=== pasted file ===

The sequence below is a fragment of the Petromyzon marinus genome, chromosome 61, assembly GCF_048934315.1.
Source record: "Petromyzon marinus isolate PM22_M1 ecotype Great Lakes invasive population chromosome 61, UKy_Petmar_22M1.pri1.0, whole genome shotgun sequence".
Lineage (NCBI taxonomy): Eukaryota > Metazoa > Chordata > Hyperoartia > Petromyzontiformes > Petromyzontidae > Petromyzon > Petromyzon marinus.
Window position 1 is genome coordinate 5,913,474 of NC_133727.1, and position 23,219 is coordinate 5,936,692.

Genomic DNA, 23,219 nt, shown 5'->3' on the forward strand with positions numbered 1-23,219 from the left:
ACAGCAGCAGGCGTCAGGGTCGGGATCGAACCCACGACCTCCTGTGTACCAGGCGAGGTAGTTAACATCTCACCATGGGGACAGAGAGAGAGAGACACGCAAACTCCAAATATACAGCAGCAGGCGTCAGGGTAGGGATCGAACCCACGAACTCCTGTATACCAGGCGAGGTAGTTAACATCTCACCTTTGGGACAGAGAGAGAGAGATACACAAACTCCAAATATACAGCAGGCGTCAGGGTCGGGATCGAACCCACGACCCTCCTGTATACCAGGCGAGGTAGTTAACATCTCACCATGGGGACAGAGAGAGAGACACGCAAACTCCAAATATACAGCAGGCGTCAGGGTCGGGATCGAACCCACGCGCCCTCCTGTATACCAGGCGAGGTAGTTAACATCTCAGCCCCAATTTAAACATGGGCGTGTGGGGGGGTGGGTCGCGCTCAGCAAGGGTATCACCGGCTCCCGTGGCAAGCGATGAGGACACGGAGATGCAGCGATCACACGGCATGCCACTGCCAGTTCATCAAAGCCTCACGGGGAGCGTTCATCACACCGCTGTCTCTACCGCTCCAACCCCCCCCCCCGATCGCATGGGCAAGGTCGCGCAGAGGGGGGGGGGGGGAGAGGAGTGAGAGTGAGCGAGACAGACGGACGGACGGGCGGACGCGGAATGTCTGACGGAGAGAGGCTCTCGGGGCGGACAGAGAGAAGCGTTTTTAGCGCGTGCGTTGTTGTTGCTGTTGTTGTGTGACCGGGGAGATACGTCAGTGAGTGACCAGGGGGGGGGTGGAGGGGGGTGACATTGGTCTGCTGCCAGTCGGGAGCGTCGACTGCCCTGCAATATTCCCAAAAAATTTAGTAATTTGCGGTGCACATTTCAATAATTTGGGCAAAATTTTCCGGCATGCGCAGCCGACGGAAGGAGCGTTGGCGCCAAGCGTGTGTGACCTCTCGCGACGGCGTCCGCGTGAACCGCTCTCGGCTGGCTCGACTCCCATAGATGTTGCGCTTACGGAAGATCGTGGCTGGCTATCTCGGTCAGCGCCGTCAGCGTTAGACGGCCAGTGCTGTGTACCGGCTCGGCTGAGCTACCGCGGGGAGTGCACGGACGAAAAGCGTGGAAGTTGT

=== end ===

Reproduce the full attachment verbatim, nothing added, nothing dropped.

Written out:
The sequence below is a fragment of the Petromyzon marinus genome, chromosome 61, assembly GCF_048934315.1.
Source record: "Petromyzon marinus isolate PM22_M1 ecotype Great Lakes invasive population chromosome 61, UKy_Petmar_22M1.pri1.0, whole genome shotgun sequence".
Lineage (NCBI taxonomy): Eukaryota > Metazoa > Chordata > Hyperoartia > Petromyzontiformes > Petromyzontidae > Petromyzon > Petromyzon marinus.
Window position 1 is genome coordinate 5,913,474 of NC_133727.1, and position 23,219 is coordinate 5,936,692.

Genomic DNA, 23,219 nt, shown 5'->3' on the forward strand with positions numbered 1-23,219 from the left:
ACAGCAGCAGGCGTCAGGGTCGGGATCGAACCCACGACCTCCTGTGTACCAGGCGAGGTAGTTAACATCTCACCATGGGGACAGAGAGAGAGAGACACGCAAACTCCAAATATACAGCAGCAGGCGTCAGGGTAGGGATCGAACCCACGAACTCCTGTATACCAGGCGAGGTAGTTAACATCTCACCTTTGGGACAGAGAGAGAGAGATACACAAACTCCAAATATACAGCAGGCGTCAGGGTCGGGATCGAACCCACGACCCTCCTGTATACCAGGCGAGGTAGTTAACATCTCACCATGGGGACAGAGAGAGAGACACGCAAACTCCAAATATACAGCAGGCGTCAGGGTCGGGATCGAACCCACGCGCCCTCCTGTATACCAGGCGAGGTAGTTAACATCTCAGCCCCAATTTAAACATGGGCGTGTGGGGGGGTGGGTCGCGCTCAGCAAGGGTATCACCGGCTCCCGTGGCAAGCGATGAGGACACGGAGATGCAGCGATCACACGGCATGCCACTGCCAGTTCATCAAAGCCTCACGGGGAGCGTTCATCACACCGCTGTCTCTACCGCTCCAACCCCCCCCCCCGATCGCATGGGCAAGGTCGCGCAGAGGGGGGGGGGGGGAGAGGAGTGAGAGTGAGCGAGACAGACGGACGGACGGGCGGACGCGGAATGTCTGACGGAGAGAGGCTCTCGGGGCGGACAGAGAGAAGCGTTTTTAGCGCGTGCGTTGTTGTTGCTGTTGTTGTGTGACCGGGGAGATACGTCAGTGAGTGACCAGGGGGGGGGTGGAGGGGGGTGACATTGGTCTGCTGCCAGTCGGGAGCGTCGACTGCCCTGCAATATTCCCAAAAAATTTAGTAATTTGCGGTGCACATTTCAATAATTTGGGCAAAATTTTCCGGCATGCGCAGCCGACGGAAGGAGCGTTGGCGCCAAGCGTGTGTGACCTCTCGCGACGGCGTCCGCGTGAACCGCTCTCGGCTGGCTCGACTCCCATAGATGTTGCGCTTACGGAAGATCGTGGCTGGCTATCTCGGTCAGCGCCGTCAGCGTTAGACGGCCAGTGCTGTGTACCGGCTCGGCTGAGCTACCGCGGGGAGTGCACGGACGAAAAGCGTGGAAGTTGT